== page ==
Npm install node-red-contrib-moment

Im trying to install the moment node. But the installation failed.

root@MSK-IOT2050-nodered:~/.node-red# npm install node-red-contrib-moment
npm ERR! code EAI_AGAIN
npm ERR! errno EAI_AGAIN
npm ERR! request to failed, reason: getaddrinfo EAI_AGAIN

npm ERR! A complete log of this run can be found in:
npm ERR!     /root/.npm/_logs/2021-12-10T11_14_32_087Z-debug.log

Does anyone know how I can fix this? I also tried an older version. Same error
best regards

EAI_AGAIN is a DNS lookup timed out error, means it is a network connectivity error or proxy related error.

Does the computer/device running node-red have internet access?

To be clear, the browser looking at the node-red editor may have internet access but the remote device running node-red may not. Its the node-red server that needs internet access.

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I got it. My ISP seems to have DNS problems. I switched to google DNS and it worked...
Thanks for your help.

The moment node is in my opinion no longer necessary - as the moment library is available via JSONATA

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How would you do that? All I want is to display DD.MM.YYYY HH:mm:ss in a text node.

No need for moments or a change node here then. Use Angular date format in the ui-text node

[{"id":"68f4441.ac182bc","type":"inject","z":"c791cbc0.84f648","name":"","props":[{"p":"payload"},{"p":"topic","vt":"str"}],"repeat":"","crontab":"","once":false,"onceDelay":0.1,"topic":"","payload":"","payloadType":"date","x":220,"y":720,"wires":[["f67b8ec6.0e3ac8"]]},{"id":"f67b8ec6.0e3ac8","type":"ui_text","z":"c791cbc0.84f648","group":"8b5cde76.edd58","order":9,"width":0,"height":0,"name":"","label":"text","format":"{{msg.payload | date : \"yyyy-MM-dd HH:mm:ss\"}}","layout":"row-spread","x":400,"y":720,"wires":[]},{"id":"8b5cde76.edd58","type":"ui_group","name":"","tab":"8f03e639.85956","order":1,"disp":true,"width":"12","collapse":false},{"id":"8f03e639.85956","type":"ui_tab","name":"Home","icon":"dashboard","disabled":false,"hidden":false}]
{{msg.payload | date : "dd-MM-yyyy HH:mm:ss"}}

If you want to use moments in a change node, set it to JSONata and enter.

$moment(payload).tz("Europe/London").format("DD-MM-YYYY HH:mm:ss")

If you leave payload out it will format curent time/date.

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Much easier only a Change Node

        "id": "39d58864.e30568",
        "type": "change",
        "z": "54b226bc.0793e8",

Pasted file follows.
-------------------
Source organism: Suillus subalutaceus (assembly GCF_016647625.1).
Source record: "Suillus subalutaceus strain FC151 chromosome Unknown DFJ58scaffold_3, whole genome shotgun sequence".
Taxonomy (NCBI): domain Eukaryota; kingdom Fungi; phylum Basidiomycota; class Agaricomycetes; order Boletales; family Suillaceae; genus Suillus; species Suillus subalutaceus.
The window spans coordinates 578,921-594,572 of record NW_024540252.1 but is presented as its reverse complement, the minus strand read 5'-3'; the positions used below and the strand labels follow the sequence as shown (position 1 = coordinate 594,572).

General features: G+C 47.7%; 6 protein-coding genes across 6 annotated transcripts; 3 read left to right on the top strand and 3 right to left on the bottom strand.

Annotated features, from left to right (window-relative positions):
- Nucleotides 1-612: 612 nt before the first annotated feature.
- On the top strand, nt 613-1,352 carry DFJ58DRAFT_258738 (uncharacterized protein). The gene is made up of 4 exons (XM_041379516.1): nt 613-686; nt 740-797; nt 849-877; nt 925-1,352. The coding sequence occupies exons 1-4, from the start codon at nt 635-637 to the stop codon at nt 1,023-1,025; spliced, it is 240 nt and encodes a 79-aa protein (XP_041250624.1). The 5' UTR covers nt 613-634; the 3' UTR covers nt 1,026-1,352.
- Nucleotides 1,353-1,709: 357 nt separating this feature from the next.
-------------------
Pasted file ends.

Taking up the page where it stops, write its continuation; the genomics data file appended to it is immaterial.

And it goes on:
"name": "Change $moment",
        "rules": [
                "t": "set",
                "p": "payload",
                "pt": "msg",
                "to": "$moment(payload).format('DD.MM.YYYY HH:mm:ss')",
                "tot": "jsonata"
        "action": "",
        "property": "",
        "from": "",
        "to": "",
        "reg": false,
        "x": 690,
        "y": 720,
        "wires": [

just the following String in JSONATA - regardless if change, switch, inject node -

$moment(payload).format('DD.MM.YYYY HH:mm:ss')

or current time (now):

$moment().format('DD.MM.YYYY HH:mm:ss')

You can use all format strings which are offered by the moments library:

Here a flow with a lot of examples how to use the moment library with out of the box nodes. :wink: However the descriptions in the nodes are in German:

moments.json (40,4 KB)

Important is that you can also provide input format strings for proper interpretation of date strings.


I've seen loads of issues with the Google DNS's, in the end I switched to the AdGuard DNS's which, for me are always significantly faster than any of the other public DNS's. They also provide some protection against unwanted advertising and malware.

There is a bit of a backlog on the moment node I'm afraid, I've just not had the time or energy to do anything with it recently due to work and family pressures. It could also do with switching from MomentJS to DayJS because Moment is no longer under development.

But it does serve some different purposes than JSONata and can be a lot easier to use for some people as it doesn't require any code or knowledge of JSONata at all.

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Slightly off topic but recommend DNS Benchmark from GRC to see what is the best dns server (I'm not affiliated but use it myself).

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Yes, that is definately useful & I've used it in the past. But also, Telegraf has a useful feature that lets you check multiple DNS servers continuously.

This can really help you see where things are going wrong. As you can see on my 15d chart where I had several days with really bad responses. I also continuously ping some common web endpoints as you can see in the last chart. This shows that even pings to my router were disturbed. Possibly this represents some really heavy traffic on the local network. I'm now also using a Telegraf to check and I think I have it set to check too often which may have caused that disruption. Looking at the current figures I think that I may need to reduce the frequency yet again.


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